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Re-engineered Molecules: Alkermes Approach to IL-2

Authors: Expert interview with Heather Losey, Director, Program Lead, Immuno-Oncology, Alkermes, Dublin, Ireland

Heather Losey was trained in protein biochemistry, structure and function, with a PhD from Harvard Medical School and a postdoc in the Harvard Chemistry Department. Heather joined Wyeth in 2006 in metabolic diseases and hemophilia research before moving to Alkermes in 2011 to support the expansion of protein therapeutics and oncology research. There, Heather led the protein engineering efforts, including ALKS 4230, for which she has been program lead from inception into ongoing clinical studies.

Q. In the age of immune checkpoint inhibitors, why is there continued interest in interleukin-2 (IL-2)? 

While FDA-approved immune checkpoint inhibitor drugs can provide improved survival for patients with advanced cancers, they only help a subset of patients. A cross-sectional study found that in 2018, only about 12% of patients who are eligible for checkpoint inhibitor drugs were estimated to respond to them.1 Therefore, there is significant need for new treatment options and combinations for many people affected by cancer.

High-dose IL-2 has demonstrated significant anti-cancer efficacy,2 however its use in cancer treatment has been limited by its toxicity profile. There is continued interest in exploring the IL-2 pathway because IL-2 can activate and expand both cancer fighting CD8+ T cells and Natural Killer (NK) cells. However, its effect on immune suppressive regulatory T cells (Tregs) and on vascular endothelial cells are undesirable from a therapeutic perspective. Therefore, our goal underlying the design of investigational ALKS 4230 is to leverage and expand on the proven anti-tumour effects of existing IL-2 therapy, while mitigating certain limitations.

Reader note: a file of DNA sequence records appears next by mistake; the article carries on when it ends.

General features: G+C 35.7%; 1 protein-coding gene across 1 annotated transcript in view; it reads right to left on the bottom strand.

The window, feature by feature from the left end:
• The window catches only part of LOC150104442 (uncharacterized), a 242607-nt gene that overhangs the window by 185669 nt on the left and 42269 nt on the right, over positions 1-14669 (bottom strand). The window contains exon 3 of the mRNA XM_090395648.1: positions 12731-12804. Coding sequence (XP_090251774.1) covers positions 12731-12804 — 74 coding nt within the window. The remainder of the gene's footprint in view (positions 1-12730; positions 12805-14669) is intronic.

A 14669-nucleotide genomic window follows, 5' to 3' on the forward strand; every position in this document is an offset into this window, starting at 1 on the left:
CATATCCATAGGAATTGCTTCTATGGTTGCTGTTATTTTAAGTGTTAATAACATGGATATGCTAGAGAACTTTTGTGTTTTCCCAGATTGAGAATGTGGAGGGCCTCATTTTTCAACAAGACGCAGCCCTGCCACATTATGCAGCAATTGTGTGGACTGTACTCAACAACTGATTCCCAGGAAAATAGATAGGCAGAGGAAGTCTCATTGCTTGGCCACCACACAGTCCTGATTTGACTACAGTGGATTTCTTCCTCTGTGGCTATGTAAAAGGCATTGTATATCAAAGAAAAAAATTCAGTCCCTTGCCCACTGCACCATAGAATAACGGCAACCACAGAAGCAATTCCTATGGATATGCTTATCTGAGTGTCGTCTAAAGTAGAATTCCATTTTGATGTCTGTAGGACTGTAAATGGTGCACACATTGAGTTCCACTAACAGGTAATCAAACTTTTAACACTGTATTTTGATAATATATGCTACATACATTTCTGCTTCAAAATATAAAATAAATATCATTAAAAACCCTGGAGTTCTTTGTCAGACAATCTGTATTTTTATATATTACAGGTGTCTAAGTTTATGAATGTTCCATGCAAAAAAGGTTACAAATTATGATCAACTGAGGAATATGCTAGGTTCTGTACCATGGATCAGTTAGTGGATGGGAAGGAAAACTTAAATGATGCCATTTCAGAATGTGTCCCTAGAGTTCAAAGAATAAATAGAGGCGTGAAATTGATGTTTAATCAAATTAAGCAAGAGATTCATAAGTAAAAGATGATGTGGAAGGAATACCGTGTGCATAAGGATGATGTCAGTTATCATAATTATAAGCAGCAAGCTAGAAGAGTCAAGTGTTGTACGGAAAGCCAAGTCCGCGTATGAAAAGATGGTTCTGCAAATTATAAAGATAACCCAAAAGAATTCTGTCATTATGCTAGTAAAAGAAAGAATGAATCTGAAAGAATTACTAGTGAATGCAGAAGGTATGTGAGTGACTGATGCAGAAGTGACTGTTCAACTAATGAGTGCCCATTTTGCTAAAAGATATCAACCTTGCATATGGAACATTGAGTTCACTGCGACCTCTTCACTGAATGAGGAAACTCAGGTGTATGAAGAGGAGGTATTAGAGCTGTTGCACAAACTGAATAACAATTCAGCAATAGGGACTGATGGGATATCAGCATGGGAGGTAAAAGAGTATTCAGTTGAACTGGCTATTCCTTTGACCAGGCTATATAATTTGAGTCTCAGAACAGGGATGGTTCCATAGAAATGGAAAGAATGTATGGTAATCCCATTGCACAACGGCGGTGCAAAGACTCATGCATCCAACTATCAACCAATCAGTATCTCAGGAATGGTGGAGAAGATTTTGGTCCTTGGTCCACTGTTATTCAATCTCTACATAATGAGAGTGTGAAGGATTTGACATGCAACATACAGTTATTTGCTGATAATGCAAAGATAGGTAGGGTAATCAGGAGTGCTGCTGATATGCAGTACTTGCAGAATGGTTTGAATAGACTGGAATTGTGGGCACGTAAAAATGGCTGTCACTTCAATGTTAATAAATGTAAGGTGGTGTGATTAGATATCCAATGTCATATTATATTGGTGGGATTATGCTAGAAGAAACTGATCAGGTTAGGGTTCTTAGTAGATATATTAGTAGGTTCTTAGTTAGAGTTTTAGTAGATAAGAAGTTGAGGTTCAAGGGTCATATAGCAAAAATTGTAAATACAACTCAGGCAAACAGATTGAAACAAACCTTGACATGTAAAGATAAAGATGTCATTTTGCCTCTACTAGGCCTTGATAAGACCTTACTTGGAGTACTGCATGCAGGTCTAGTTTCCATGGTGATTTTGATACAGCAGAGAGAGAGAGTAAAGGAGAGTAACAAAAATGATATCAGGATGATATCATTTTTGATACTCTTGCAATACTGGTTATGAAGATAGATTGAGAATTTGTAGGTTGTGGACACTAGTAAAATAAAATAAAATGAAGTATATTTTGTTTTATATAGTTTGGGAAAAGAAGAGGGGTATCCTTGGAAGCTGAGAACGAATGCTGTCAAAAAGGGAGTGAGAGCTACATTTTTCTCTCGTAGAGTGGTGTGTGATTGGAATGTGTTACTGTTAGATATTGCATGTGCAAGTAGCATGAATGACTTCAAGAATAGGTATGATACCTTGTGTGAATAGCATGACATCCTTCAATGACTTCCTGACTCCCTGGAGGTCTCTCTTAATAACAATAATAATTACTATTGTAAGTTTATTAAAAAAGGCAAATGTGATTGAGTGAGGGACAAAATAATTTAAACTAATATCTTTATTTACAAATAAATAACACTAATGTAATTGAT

Q. What are the limitations of IL-2 in treating cancer?

While currently available high-dose IL-2 treatment has shown significant anti-tumour efficacy, its use is limited by the toxicity profile and side effects. One of the major side effects is capillary leak syndrome, in which fluids within the vascular system leak into tissue outside the bloodstream, which can result in low blood pressure and poor blood flow to internal organs, potentially leading to organ failure.3

Q. How does the design of ALKS 4230 seek to overcome the limitations of IL-2?

The diverse effects of IL-2 are controlled by two different types of IL-2 receptor complexes expressed on cells, referred to as the high-affinity and intermediate-affinity receptors. The high-affinity IL-2 receptor is found primarily on Tregs, and when IL-2 binds to this receptor, it can activate and expand the number of these cells, resulting in a dampening of the immune response. Furthermore, binding of IL-2 to the high-affinity receptor on vascular endothelial cells is thought to mediate capillary leak syndrome. The intermediate-affinity IL-2 receptor is found on cancer-fighting CD8+ T cells and NK cells, and when IL-2 binds to this receptor, it activates and expands these cells which drive an immune response to destroy cancer cells.